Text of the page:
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Observations by Jean-François Yvert on the NZ Mission to Jean Forest, c. 8 May 1842

Translated by Fr Brian Quin SM, July 2008

Observations made by Jean-François Yvert, a French Catholic layman who came out with an early Marist group, and was living at Kororareka in the Bay of Islands with the Marist community. After Father Jean Forest arrived at the Bay, 4 May 1842, he talked to the group and asked each man to write down their views on the progress of the mission. Father Comte’s notes were dated 8 May. Yvert’s must certainly have been written before 22 May, the date of a letter authorising Father Petit-Jean to go to Sydney to arrange a loan, a step only foreseen in this present document.

Long live Jesus, long live Mary
Mary’s children can find nothing beyond their strength. If they of themselves are weak, they are powerful through their mother. But nonetheless they can rely on the most Blessed Virgin’s protection only insofar as they stay under her royal cloak. Ah! Without doubt, if they do not stray from this impregnable fortress, if they bear joyfully the bonds with which Mary binds them, for fear that they rush into the field of licentiousness, they are assured of overcoming every obstacle, of bringing down their enemies and winning stunning victories. This good mother, in transports of most tender love, will clasp her children to her most chaste breast, will wipe away their tears or, rather, mingle her tears with theirs. Then, indeed, Jesus, not being able to separate any more the children from their mother, will cry out: “Mother, ask all you wish, I can refuse nothing to the one who denied me nothing while I lived in that land of trials and sufferings.” Faithful virgin, you will obtain for the poorest of your children humility, which is the foundation of all the virtues. Strengthened by your powerful intercession, our dear Fathers will command more and more with gentleness, my good Brothers will experience a new zeal for blindly obeying the orders of the Superiors, and all the members of this family, blessedly brought together, will act no more than as one body and one soul.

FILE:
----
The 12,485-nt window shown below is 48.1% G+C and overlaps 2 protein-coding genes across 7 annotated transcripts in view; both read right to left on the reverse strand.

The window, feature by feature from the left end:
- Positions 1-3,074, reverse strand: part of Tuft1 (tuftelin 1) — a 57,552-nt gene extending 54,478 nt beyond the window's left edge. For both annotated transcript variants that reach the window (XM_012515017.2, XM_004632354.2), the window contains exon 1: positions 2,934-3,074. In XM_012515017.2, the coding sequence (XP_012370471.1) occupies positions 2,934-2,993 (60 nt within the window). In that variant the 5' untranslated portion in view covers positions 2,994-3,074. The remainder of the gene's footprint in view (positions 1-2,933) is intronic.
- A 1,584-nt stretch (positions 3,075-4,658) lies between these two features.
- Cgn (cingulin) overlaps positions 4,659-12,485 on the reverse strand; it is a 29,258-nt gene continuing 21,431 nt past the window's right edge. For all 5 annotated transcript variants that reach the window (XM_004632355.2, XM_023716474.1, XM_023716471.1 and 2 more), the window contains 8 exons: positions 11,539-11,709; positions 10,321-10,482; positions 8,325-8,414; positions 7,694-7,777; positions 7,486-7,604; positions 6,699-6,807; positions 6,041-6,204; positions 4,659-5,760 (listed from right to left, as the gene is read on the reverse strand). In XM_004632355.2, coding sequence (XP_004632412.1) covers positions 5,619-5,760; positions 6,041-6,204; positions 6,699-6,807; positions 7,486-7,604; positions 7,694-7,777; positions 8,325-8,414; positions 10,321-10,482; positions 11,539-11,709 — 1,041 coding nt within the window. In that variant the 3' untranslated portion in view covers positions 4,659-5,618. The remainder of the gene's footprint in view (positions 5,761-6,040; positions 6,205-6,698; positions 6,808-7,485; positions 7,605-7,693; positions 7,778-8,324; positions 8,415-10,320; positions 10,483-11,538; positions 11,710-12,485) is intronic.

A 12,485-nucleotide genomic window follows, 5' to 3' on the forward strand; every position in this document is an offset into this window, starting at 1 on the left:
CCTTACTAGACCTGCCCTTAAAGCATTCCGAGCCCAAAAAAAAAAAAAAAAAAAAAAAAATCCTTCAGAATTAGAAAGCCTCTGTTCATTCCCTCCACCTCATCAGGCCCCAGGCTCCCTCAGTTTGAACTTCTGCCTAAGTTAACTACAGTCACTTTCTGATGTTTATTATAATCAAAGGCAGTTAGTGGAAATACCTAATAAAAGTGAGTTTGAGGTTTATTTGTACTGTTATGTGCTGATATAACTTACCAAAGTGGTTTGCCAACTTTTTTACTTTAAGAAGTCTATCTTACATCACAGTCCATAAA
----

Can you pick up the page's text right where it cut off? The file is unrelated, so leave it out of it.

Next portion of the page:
Much beloved Father, since you order it, I will set out for you simply some of the ideas I have formed about this worthwhile mission. I am not claiming to say everything in this short statement, and, anyway, isn’t it better to limit oneself to the main features; your wisdom will easily allow you to put light and shade[1] into this slight outline. What use would it be to us to move earth, to build houses, to create new mission stations if, as our venerable Father used to say, we did not put down solid foundations? Let us be faithful observers of our rule, and all the rest will be granted us. Allow me to go into some detail.
1) Let us spend the times of ‘grand silence’ in a holy way, because we have only these short moments to live in retreat.
2) Let us pray our prayers in common with great recollection.
3) Let the Fathers rarely make criticisms in public, and never with too much severity.[2] If any of the subjects (all sent out without a novitiate) is not able to accommodate himself easily to the customs of the principal mission station, let his difficulties be shared,[3] and let him be placed in another station, if prudence demands it. For it needs to be said: the subjects here are put through a very great trial.
4) Let us carefully avoid any too noisy action, the nation among whom we live judges any thoughtlessness with great rigour.
5) Let us avoid speaking, during meals, about politics and still more about the personalities of this island, especially in the presence of strangers.
6) Let us never espouse the bitterness of certain local people against the Governor,[4] let us bear with resignation the words or rash writings, products of the ignorance or the false reports of our enemies. This point seems to me to be of greatest importance. If heresy once causes us to abandon this spirit of moderation and recollection, it will thrust us by degrees into those public contests which will always turn to our disadvantage. That is the most subtle poison that the tempter can offer us. Let us dissipate error and lies by heroic acts of charity, and silence, and not by bitter and hateful replies.
7) Let us not suffer that a member of the house of the first Bishop of Mary’s mission, posted to our country’s Antipodes, offers to the public the sad picture of indifference. Let us pray, let us pray ceaselessly, we must not rest until he has come back to the fold of Jesus Christ.
8) There should be only two Fathers with the Bishop, one for the house, the town and its surrounding district; the other for the sheep who are distant from the station. In our Bishop’s absence, two priests will have to suffice.
Thoughts about the administration.